His name was Soroush, he was a journalist like myself and we become instant friends. After telling him I was going to see Arg-e-Karim Khani, a medieval citadel in the heart of the city, he asked if he could join me. I told him I’d be delighted.

But we never made it to the citadel because it was Al-Quds Day and a stream of protesters blocked our path.

Soroush suggested we take a lengthy detour but curiosity got the better of me and I went in for a closer look. In moments we were swept along a thronging crowd of women in full-body-length black “chadors”, men with flowing beards and a disproportionate number of teenagers.

“Many of these people are poor villagers who the government buses into the city for Al-Quds Day,” Soroush explained.

“They don’t force them to attend but the people know they might have trouble getting government assistance if they don’t. It’s also mandatory for government workers and many university and school students to attend. There are also some middle-class people here from Shiraz, maybe 10 per cent of the population, but they’re not in tune with mainstream Iranian beliefs. All most of us want is a better economy.”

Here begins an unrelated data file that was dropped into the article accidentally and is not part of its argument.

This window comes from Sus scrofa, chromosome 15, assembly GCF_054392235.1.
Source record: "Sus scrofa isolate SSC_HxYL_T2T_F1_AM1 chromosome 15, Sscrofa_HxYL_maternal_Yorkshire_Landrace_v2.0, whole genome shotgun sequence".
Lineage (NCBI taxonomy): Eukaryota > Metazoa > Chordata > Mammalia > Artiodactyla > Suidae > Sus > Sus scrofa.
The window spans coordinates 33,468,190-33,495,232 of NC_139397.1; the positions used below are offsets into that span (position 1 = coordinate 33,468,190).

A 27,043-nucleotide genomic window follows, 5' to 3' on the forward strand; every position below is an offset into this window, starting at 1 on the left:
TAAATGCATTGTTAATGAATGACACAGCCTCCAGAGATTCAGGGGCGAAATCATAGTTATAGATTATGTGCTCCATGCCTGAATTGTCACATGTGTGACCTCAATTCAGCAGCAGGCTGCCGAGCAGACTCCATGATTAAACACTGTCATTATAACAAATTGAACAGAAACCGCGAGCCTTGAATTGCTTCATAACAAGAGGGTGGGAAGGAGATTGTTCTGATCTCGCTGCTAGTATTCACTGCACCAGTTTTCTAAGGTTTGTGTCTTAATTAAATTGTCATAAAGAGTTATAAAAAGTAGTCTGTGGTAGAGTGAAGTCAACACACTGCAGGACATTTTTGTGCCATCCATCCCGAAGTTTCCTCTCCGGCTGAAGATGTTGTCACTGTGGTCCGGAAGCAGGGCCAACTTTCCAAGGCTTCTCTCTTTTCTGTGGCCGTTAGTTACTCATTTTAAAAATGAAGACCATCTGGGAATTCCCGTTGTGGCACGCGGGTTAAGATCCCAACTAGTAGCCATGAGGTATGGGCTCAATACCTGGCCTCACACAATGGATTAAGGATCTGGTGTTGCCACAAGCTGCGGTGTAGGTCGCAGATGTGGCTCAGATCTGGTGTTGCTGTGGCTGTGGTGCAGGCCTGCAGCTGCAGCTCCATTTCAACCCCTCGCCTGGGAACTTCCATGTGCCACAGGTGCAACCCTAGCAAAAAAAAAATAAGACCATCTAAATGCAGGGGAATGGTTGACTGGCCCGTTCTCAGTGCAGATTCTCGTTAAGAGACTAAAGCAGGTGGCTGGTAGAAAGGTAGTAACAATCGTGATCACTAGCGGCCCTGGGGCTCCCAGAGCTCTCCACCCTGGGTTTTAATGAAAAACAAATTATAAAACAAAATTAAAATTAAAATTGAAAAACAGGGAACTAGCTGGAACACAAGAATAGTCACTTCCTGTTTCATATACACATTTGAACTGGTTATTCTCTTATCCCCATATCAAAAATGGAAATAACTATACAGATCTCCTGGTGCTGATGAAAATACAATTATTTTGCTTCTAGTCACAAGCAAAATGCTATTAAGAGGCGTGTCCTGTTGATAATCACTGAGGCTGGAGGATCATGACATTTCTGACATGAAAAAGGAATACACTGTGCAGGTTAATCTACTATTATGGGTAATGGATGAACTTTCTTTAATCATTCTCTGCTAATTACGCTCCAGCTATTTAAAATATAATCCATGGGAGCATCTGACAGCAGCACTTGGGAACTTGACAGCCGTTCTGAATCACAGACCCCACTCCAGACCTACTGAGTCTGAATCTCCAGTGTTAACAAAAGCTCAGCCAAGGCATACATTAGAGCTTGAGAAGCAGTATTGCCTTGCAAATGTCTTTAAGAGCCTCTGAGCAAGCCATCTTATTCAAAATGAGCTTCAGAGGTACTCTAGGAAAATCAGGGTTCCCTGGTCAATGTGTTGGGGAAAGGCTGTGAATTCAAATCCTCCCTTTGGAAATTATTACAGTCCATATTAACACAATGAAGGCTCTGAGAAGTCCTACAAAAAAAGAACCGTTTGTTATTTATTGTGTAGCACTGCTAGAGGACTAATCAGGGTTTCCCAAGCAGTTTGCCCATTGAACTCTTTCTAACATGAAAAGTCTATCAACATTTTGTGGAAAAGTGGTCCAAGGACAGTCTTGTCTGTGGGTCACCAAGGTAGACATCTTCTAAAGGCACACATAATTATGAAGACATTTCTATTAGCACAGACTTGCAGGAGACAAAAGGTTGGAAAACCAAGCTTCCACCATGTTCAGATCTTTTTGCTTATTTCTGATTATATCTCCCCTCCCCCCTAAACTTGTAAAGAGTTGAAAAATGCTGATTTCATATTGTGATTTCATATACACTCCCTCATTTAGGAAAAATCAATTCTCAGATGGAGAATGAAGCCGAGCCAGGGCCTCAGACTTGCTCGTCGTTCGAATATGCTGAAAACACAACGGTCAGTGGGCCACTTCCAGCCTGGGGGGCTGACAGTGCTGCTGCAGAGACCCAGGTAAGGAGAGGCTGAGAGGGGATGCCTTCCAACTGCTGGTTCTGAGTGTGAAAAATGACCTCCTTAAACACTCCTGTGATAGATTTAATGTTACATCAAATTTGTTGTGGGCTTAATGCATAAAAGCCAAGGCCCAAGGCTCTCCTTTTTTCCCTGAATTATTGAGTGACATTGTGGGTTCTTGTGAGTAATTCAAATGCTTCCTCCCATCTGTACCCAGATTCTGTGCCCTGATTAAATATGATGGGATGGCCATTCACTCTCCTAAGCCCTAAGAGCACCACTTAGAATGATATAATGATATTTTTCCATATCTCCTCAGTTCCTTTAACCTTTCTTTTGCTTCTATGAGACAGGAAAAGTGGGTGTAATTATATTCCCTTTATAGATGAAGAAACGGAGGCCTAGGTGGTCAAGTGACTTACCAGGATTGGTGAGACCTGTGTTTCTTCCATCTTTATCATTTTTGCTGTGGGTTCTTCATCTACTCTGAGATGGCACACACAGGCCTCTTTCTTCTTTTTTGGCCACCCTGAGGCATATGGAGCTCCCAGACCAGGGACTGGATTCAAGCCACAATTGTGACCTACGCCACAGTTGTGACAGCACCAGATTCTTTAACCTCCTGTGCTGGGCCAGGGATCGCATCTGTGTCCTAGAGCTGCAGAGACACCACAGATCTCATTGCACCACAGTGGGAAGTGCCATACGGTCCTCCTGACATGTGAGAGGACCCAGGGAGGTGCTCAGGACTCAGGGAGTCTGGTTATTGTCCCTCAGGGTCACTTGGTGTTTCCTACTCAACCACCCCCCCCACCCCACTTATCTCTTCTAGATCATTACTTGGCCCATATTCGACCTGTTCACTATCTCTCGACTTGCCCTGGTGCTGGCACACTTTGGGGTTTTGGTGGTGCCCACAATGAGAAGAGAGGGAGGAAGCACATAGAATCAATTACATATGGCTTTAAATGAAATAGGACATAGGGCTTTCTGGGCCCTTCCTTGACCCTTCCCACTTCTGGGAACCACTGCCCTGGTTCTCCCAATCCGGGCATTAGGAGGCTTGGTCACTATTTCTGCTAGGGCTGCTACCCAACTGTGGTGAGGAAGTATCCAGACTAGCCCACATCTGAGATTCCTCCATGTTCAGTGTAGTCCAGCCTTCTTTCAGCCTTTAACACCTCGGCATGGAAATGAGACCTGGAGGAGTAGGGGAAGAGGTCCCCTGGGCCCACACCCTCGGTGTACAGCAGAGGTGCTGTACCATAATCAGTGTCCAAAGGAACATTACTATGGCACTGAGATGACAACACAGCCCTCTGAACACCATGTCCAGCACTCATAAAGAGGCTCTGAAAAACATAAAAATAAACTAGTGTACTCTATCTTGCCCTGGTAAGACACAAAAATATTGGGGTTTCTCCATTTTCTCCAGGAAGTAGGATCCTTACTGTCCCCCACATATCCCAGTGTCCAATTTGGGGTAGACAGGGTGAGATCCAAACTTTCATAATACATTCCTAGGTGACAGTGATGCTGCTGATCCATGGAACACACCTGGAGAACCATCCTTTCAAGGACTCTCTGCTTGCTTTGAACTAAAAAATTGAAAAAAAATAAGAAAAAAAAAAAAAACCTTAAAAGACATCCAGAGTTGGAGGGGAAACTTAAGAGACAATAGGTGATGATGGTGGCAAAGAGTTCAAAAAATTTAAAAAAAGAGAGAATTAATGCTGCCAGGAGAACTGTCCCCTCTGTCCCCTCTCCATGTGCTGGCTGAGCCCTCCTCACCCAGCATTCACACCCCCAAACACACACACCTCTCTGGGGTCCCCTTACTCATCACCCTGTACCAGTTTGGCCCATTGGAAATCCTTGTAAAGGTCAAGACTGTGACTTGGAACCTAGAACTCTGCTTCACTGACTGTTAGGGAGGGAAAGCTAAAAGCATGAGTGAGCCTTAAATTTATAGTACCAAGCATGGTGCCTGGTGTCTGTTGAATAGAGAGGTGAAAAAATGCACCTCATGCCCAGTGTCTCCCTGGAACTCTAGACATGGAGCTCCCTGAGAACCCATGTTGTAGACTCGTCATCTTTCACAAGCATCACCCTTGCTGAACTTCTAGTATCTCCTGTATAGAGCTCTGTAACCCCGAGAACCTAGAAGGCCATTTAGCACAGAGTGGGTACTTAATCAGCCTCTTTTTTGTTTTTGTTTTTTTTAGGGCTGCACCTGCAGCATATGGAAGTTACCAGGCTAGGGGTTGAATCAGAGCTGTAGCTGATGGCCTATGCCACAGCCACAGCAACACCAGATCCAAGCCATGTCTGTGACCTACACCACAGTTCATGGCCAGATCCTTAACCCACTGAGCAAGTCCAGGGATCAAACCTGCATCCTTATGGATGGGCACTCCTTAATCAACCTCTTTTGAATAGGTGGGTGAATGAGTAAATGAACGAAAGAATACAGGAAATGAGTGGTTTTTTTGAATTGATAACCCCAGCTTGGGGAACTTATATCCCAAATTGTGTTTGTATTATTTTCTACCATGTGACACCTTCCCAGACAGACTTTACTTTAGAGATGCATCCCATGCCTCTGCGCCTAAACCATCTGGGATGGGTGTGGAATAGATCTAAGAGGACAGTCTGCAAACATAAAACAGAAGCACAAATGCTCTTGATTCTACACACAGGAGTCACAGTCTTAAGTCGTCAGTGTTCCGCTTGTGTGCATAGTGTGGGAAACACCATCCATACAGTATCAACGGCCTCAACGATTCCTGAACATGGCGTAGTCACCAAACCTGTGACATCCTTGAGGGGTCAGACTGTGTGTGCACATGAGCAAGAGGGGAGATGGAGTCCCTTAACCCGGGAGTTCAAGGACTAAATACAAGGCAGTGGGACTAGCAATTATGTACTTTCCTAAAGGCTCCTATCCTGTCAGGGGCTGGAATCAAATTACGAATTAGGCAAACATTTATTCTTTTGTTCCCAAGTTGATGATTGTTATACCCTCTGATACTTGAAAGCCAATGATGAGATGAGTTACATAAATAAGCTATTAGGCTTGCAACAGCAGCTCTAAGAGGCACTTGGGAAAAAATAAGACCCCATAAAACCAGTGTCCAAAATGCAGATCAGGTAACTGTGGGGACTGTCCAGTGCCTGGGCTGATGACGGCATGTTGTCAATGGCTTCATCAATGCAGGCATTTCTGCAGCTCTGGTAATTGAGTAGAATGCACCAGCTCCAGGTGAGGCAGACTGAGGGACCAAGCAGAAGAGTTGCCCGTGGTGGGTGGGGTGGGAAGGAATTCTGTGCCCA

Despite my obvious Western appearance, I never felt threatened or intimidated at the rally. Protesters posed for photos with beaming smiles in what on the surface appeared to be a legitimate exhibition of solidarity for the Palestinian people.

Then I saw the grotesque anti-Semitic billboards: a rabbi peering into a mirror image of Adolf Hitler. Another rabbi stirring a pot while holding a ‘Holocaust’ cookbook. Israeli Prime Minister Benjamin Netanyahu in a Nazi uniform.

I looked sadly at Soroush, who placed a hand on my shoulder. “I’m so sorry,” he said. “Lets get out of here.”

“No,” I replied. “I’m going to document this.”

“Suit yourself. But I’m leaving. I don’t like the feeling of being here.”